As a side note, the title is a line taken from the old poem by Tennyson, The Lady of Shallot, but as I’m not that familiar with the poem, I can’t say whether I can see the link to the actual plot (apart from Nora’s frequent mentions of Camelot?)

Daughters – Paule Marshall (1991)

I can’t help it. I really adore Paule Marshall’s work, and so I’m lucky that she has a good backlist of other titles to read and enjoy. Perhaps when I’ve finished that last read, I’ll just cycle back through them to enjoy them again. 🙂

Paule Marshall was an American author with immigrant parents from Barbados, so it’s easy to understand why several of her characters in the titles in her oevre straddle the two different worlds.

In this title, Daughters, her protagonist, Ursa, has spent her first fourteen formative years growing up on the fictional island nation of Triunion, and then is sent to the U.S. to continue her education there. Her father and US-born mother had met in the US earlier and then the couple had moved back to Triunion where her father had a career in governmental politics.

This political position influences everything and everyone throughout the novel, and just as a career based on election results can be unstable, Ursa remains conflicted about who she is: a serious research analyst or a father’s rock-solid support for his never-ending elections… Or can she be both?

The title, Daughters, also reflects the scope of the plot accurately as well as Ursa is not the only daughter who is involved in the narrative. Her mother, Estelle, is a daughter who grew up in a different country from where she lives, and Ursa’s life overlaps with other women who are daughters.

It’s also arguable that the idea of the fictional island of Trunion could also be a young daughter in terms of the nation only having earned its independence from England in the not-so-far past. So – who can a daughter be when she wants to be herself?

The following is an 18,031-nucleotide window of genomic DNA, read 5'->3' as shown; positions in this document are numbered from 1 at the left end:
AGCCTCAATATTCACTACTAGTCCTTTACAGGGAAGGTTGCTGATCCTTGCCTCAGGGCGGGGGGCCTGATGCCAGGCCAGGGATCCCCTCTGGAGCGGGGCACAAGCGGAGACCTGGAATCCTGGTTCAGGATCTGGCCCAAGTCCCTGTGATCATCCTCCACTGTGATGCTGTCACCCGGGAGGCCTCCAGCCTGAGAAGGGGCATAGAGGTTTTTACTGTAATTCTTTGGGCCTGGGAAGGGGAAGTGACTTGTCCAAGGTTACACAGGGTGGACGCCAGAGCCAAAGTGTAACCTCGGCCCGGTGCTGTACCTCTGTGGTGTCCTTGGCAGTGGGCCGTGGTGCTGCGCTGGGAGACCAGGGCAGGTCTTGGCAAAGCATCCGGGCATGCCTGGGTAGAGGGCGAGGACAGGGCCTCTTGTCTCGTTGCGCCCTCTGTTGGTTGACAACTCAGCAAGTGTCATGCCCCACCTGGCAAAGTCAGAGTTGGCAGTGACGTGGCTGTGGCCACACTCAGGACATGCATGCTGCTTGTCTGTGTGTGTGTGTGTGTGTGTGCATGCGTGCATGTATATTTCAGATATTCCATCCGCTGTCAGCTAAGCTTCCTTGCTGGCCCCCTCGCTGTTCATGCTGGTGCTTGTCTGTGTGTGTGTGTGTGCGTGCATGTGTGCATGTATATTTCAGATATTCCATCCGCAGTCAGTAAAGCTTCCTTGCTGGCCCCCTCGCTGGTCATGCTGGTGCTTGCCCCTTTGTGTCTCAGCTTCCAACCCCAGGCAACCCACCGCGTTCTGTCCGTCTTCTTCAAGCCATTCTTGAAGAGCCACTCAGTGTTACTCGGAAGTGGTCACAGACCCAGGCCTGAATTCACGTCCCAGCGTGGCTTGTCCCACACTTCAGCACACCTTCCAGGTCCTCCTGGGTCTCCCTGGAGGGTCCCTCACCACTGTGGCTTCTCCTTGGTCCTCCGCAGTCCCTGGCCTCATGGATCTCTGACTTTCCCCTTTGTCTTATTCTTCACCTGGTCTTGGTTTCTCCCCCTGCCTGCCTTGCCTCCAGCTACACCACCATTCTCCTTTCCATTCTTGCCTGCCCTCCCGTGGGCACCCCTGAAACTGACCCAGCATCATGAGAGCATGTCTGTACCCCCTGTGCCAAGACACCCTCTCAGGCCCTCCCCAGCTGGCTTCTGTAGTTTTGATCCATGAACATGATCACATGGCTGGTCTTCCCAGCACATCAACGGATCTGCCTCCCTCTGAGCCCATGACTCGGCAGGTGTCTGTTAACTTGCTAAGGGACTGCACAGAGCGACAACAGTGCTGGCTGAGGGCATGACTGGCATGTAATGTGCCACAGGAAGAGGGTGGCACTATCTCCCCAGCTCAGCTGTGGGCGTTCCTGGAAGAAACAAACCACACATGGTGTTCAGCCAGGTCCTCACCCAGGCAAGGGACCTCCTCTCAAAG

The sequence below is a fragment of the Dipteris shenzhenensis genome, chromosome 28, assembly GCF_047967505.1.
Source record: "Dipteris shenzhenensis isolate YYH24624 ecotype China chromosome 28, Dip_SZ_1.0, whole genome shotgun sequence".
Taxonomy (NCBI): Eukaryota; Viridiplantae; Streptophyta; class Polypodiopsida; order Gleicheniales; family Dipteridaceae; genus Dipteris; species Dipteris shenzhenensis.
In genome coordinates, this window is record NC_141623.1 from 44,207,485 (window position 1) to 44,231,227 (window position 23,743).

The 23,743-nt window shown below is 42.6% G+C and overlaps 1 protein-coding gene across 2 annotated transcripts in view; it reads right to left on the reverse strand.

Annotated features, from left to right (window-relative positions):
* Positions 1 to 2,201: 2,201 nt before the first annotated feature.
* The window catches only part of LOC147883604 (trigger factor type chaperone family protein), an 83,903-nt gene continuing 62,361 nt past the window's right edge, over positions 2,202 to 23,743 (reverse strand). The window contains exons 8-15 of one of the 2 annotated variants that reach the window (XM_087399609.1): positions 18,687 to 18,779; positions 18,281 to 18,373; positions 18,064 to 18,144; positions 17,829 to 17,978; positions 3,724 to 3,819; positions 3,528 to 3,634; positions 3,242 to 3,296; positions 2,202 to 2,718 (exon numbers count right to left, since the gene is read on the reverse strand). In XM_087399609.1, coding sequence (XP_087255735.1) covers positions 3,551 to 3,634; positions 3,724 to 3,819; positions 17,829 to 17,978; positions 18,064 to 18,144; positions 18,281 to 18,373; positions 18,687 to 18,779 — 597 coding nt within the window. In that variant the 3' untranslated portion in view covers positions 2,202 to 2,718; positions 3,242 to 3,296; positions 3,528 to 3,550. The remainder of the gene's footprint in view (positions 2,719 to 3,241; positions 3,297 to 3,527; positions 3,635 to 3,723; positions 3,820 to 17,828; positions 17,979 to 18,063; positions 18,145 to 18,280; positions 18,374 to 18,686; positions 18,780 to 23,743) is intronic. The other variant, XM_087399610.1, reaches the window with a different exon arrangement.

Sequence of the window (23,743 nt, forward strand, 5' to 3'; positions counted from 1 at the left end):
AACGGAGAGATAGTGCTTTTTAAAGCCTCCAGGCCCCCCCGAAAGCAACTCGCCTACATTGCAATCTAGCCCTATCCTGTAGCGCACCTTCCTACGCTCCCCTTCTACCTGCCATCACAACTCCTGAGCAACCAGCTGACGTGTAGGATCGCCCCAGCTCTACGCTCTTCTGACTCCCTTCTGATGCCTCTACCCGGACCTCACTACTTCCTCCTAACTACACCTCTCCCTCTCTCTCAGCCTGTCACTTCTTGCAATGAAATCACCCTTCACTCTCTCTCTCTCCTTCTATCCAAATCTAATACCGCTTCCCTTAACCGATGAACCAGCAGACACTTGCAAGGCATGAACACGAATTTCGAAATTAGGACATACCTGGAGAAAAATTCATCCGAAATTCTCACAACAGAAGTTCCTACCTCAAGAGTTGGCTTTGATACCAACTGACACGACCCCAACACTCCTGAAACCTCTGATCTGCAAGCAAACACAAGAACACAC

The story starts with Ursa returning to her apartment in New York after having just had an abortion at a local clinic. As she’s buttoning up and going home, she worries whether the doctor really completed the procedure and perhaps left a piece of a medical device inside her. (Again, this idea of children….)

Ursa’s really concerned about whether the fetus is really gone and this concern continues through the narrative – how much of her is all hers? It’s a question of identity that threads through this novel for most of its characters, and as the reader follows these characters chapter by chapter, so Ursa goes on a journey of discovery of herself, her life choices, and the people who surround her.

Ursa is currently unemployed but anxiously waiting to hear whether a grant proposal has been funded by a private foundation. It’s a project that continues from her earlier work about studying a small city in New Jersey and how its heavily African-American population is faring in terms of economic prosperity and other QOL issues. (Interestingly, it could be argued that the people of this town are also undergoing their own journeys, along with the town itself.)

With her unemployment period overlapping with her father’s upcoming political election, Ursa is torn. Her pattern of the past is that she flies down to Triunion to support her political parent at each of the elections that occur, and up until now, she has been content to play that role but she’s now wanting to break away from that.

As Ursa gets older, she is realizing that perhaps her father, always worshipped by most people (including her), isn’t the perfect person that she had thought he was. Age brings distance and clarity to some issues, and Ursa’s removal from Triunion has given her the necessary space to evaluate her perspective and it is this new view that is uncomfortable for her.

Ursa is an independent twentieth century woman, unattached for the most part (except for current boyfriend although this is not a deep attachment for her). Without a regular job and with questions about her future, she feels uncomfortably unmoored about her life and her future.

In contrast, she relies heavily on her best friend, Viney, for advice and consolation and a steadying influence and Marshall uses the instability of the lead character to compare and balance out the more anchored life of Viney, who has roots in the city. She has a son, no partner, and has just bought a house in Brooklyn so, to Ursa, it seems as though she herself is the one who is behind the curve and who needs to choose and then commit to how her life will pan out.

How will this play out for her in the end? That’s the big question.

Loved this read just as I’ve loved Marshall’s other titles so far (Praisesong for the Widow, Merle and Other Stories,  and Brown Girl, Brownstones).

A good solid read that kept me thinking way after I’d finished the book.